When we travel by train, we expect that we will arrive at our destination safely and on time. Safety and performance of their service network is therefore a key priority for Network Rail. Our latest video in the Digital Twin Journeys series tells the story of how researchers have inherited two intensively instrumented bridges and are transforming that high volume and velocity of data into a digital twin showing the wear and pressures on the bridges, as well as other information that can help the asset owners predict when maintenance will be required and meet their key priorities.
Remote monitoring has several benefits over using human inspectors alone. Sensors reduce the subjectivity of monitoring. Factors such as light levels, weather and variations in alertness can change the subjective assessments made by human inspectors. They may also be able to identify issues arising before visual inspection can detect them by monitoring the stresses on the bridge. A human inspector will still be sent to site to follow up on what the remote sensing has indicated, and engineers will of course still need to perform maintenance. However, remote monitoring allows the asset owners to be smarter about how these human resources are deployed.
One important insight for Network Rail is based on more accurate data about the loads the bridges are experiencing, and the research team have developed a combination of sensors to make a Bridge Weigh-In-Motion (B-WIM) Technology. As shown in the video, a combination of tilt sensors, bridge deformation and axle location sensors to calculate the weight of passing trains. As the accuracy of weight prediction data is impacted by changes to ambient humidity and temperature, sensors were added that detect these factors as well. Accelerometers were added to calculate rotational restraints at the boundary conditions to improve the accuracy of weight predictions and cameras were installed so that passing trains can be categorised by analysing the video footage.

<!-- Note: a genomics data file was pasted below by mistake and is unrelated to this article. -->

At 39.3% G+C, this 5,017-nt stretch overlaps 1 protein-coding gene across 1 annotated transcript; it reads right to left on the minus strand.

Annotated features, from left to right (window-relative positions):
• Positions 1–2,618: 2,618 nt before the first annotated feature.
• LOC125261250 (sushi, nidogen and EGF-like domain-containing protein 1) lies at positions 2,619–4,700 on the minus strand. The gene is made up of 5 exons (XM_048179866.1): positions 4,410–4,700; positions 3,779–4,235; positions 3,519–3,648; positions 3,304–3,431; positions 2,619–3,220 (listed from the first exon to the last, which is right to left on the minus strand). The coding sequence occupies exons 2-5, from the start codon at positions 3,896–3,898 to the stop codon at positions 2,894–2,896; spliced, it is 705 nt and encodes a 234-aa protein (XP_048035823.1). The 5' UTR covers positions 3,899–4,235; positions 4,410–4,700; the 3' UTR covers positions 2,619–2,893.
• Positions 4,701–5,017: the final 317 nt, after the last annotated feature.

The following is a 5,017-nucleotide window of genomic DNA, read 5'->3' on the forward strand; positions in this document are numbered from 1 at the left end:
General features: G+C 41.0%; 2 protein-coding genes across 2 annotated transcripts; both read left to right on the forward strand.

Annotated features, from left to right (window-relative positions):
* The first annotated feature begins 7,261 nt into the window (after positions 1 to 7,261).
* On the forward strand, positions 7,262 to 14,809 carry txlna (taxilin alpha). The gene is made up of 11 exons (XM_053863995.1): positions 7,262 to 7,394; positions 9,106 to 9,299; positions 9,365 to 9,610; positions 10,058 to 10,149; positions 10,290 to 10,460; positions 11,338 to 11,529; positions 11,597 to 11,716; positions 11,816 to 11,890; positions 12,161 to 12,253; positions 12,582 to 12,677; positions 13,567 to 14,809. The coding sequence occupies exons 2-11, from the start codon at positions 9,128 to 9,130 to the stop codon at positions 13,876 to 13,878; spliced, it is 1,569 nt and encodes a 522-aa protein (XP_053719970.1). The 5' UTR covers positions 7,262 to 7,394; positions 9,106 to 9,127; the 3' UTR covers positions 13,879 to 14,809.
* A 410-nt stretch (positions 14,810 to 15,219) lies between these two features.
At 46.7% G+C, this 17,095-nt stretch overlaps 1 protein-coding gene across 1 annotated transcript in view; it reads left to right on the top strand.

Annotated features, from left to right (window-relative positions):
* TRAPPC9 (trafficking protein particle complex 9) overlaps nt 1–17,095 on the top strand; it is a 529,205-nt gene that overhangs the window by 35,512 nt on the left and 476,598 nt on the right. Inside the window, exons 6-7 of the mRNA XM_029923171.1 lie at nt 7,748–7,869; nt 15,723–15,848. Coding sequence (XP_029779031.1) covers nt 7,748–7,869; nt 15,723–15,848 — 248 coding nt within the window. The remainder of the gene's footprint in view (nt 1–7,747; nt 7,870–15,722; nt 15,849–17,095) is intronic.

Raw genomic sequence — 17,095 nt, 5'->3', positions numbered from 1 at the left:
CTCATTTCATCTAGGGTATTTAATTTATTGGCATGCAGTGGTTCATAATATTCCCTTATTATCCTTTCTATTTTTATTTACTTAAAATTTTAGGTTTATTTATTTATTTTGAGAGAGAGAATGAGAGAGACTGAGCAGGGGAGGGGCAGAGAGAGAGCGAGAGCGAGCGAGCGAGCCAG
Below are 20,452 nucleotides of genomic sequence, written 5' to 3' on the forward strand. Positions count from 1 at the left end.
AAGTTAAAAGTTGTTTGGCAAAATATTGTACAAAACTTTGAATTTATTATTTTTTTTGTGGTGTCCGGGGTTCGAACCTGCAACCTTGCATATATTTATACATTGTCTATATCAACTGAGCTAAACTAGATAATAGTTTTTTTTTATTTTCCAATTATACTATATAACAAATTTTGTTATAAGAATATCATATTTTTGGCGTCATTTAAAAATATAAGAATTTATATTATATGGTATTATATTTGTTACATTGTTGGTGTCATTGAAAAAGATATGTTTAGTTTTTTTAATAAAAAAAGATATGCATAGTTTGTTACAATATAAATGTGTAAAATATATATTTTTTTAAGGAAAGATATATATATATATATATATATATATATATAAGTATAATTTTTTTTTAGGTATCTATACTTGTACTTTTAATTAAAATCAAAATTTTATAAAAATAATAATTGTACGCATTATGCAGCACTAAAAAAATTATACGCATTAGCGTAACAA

The digital twin of the Staffordshire Bridges centres on a physics-based model for conducting structural analysis and load-carrying capacity assessments. The site-specific information, such as realistic loading conditions obtained by the sensors, will be fed into the physics-based model to simulate the real structure and provide the outputs of interest. A digital twin replica of the structure will be able to provide bridge engineers with any parameter of interest anywhere on the structure, including in non-instrumented locations.
All of the sensors on these bridges produce a high volume of data at a high velocity. Without data curation, we could easily be overwhelmed by the volume of data they produce, but the research team is learning to narrow down to managing the right data in ways that provide the right insights at the right time. Working with Network Rail, this project will demonstrate the use of real-time data analytics integrated with digital twins to provide useful information to support engineers and asset managers to schedule proactive maintenance programmes and optimise future designs, increasing safety and reliability across their whole portfolio of assets.
You can read more from the Staffordshire Bridges project by visiting their research profile.
This research forms part of the Centre for Digital Built Britain’s (CDBB) work at the University of Cambridge. It was enabled by the Construction Innovation Hub, of which CDBB is a core partner, and funded by UK Research and Innovation (UKRI) through the Industrial Strategy Challenge Fund (ISCF).
To see more from the Digital Twin Journeys series, see the homepage on the CDBB website.